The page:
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Hiking the South Kaibab Trail to Skeleton Point (Updated 2021)

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If the Grand Canyon is on your bucket list but you only have a short amount of time, hiking the South Kaibab Trail to Skeleton Point is a perfect day trip.

One of the most iconic day hikes of the Grand Canyon, the South Kaibab Trail has plenty of convenient turnaround points. If you have half of a day as I did, the turnabout at Skeleton Point provides you with a challenging workout alongside astounding views.

Here’s where we are exploring:

For a map of available homestays and hotels during your trip, visit here.

Related: Visiting Horseshoe Bend

Let’s dive in!

First Stop When Hiking the South Kaibab Trail: Ooh Aah Point

Because the South Kaibab Trail is such a popular trail, I worried that there would be a lot of people, but, for this early November hike, there were very few people on the trail.

There were only a few places where I had to wait for other hikers, but one of those places was at Ooh Aah Point, the first turnaround spot when hiking the South Kaibab Trail. I waited my turn to clamber onto the rocks at the lookout point and it was certainly worth it.

Ooh Aah Point: South Kaibab to Skeleton Point

In the end, I was glad for the little line. Because the person behind me offered to take a picture of me. And he captured this shot that I seriously love from Ooh Aah Point on the South Kaibab Trail.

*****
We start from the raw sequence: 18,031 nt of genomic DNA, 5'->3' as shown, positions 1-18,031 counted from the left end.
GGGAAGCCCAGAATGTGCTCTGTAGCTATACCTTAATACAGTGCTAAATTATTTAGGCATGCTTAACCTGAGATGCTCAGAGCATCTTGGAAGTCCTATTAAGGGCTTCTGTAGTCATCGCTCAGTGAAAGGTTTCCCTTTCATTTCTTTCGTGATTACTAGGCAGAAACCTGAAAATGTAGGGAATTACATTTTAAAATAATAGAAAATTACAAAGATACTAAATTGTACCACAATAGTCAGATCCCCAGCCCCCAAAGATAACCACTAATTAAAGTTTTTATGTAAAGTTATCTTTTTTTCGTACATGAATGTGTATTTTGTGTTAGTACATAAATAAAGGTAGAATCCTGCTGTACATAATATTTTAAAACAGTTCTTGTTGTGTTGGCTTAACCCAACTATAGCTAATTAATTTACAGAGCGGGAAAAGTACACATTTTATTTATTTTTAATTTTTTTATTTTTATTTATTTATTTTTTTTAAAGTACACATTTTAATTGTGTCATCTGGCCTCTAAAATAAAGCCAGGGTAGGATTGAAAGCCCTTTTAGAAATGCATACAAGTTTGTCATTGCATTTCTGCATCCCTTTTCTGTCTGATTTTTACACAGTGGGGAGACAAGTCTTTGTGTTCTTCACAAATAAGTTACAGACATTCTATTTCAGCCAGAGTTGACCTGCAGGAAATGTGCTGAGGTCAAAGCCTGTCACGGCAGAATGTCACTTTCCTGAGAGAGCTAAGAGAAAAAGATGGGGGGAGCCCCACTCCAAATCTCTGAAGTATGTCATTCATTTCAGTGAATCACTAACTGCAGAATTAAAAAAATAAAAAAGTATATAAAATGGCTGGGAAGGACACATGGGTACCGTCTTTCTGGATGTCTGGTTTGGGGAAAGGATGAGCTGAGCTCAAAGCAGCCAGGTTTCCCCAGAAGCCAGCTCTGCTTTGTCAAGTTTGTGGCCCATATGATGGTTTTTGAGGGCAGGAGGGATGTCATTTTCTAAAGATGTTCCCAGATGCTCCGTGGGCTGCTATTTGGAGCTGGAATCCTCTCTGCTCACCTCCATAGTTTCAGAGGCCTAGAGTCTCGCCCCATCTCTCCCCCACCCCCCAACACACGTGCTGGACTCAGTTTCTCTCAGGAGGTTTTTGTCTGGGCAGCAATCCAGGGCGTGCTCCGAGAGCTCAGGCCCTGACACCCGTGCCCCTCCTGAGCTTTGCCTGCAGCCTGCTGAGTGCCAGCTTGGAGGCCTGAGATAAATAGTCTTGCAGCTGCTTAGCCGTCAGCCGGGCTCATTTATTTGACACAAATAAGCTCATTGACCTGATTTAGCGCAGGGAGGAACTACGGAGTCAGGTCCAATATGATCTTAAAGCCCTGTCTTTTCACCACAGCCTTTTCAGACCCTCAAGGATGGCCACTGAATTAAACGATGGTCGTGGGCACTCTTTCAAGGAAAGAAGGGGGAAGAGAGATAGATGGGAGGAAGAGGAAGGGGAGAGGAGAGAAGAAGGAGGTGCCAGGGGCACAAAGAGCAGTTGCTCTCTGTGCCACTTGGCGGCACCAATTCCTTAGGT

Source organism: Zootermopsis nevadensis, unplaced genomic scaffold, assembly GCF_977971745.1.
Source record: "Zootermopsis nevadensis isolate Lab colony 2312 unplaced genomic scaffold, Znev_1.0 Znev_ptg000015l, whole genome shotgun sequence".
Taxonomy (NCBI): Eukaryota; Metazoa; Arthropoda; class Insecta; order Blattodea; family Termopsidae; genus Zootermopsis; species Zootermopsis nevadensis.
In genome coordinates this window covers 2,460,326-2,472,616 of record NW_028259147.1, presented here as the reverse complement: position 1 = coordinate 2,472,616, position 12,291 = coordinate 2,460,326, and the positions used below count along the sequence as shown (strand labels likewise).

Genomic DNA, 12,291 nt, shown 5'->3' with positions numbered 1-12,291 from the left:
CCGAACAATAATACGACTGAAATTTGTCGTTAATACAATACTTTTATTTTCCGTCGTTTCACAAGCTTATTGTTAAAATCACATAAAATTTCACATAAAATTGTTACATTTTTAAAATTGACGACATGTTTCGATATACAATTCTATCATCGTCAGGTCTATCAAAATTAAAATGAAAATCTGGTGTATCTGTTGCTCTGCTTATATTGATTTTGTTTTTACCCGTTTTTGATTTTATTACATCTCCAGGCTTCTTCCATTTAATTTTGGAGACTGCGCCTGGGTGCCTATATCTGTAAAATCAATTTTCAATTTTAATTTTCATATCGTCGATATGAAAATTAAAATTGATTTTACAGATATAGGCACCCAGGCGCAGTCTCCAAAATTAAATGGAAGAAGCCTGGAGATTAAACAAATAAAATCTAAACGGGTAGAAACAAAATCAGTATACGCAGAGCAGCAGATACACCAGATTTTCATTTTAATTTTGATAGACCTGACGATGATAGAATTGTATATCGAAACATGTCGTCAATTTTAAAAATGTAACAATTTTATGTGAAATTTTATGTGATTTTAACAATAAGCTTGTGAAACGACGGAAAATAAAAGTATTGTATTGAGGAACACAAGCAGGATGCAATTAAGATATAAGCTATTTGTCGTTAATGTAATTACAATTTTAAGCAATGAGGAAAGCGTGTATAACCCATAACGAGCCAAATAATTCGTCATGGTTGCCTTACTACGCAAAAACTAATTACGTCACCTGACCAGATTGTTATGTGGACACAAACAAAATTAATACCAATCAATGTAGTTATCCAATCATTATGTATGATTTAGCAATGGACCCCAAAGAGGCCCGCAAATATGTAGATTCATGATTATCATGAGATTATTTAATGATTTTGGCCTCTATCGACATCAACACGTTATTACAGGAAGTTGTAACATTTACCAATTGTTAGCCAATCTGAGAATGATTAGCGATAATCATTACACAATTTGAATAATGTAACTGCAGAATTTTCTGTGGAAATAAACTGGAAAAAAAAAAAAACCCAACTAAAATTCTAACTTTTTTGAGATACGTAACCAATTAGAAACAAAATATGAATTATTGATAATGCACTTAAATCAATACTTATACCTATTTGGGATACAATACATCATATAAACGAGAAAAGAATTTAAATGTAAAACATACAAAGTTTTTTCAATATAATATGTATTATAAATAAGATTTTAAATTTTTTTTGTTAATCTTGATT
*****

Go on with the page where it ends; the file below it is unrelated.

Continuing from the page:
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The aptly named Ooh Aah Point is just less than a mile or 1.4 kilometers from the trailhead so it’s a great place to turn around if you want a quick and moderately difficult hike. I think it would take about an hour down and back depending on how long you have to wait in line at the point.

The latest on Youtube:

Next Stop on the South Kaibab Trail: Cedar Ridge

An Oasis while hiking the South Kaibab Trail to Skeleton Point!

Another .6 miles or a kilometer beyond Ooh Aah Point will take you to Cedar Ridge. It’s like a little gathering place with people and horses and bathrooms.

I had lunch here on my way back up as I really needed the rest and the fuel.

Hiking South Kaibab Trail All the Way to Skeleton Point

Hiking the south Kaibab Trail to Skeleton Point
Skeleton Point

Skeleton Point is about 1.5 miles or 2.4 kilometers down from Cedar Ridge.

Heading three more miles down to the river would be quite the adventure, but there you would find the so-called “basement” rocks of the canyon that are an unfathomable 1.84 billion years old.

But I turned around at Skeleton Point and found it a very challenging but satisfying hike back to the rim.

I felt like I really earned the cancellation stamp I collected for my U.S. National Parks Passport!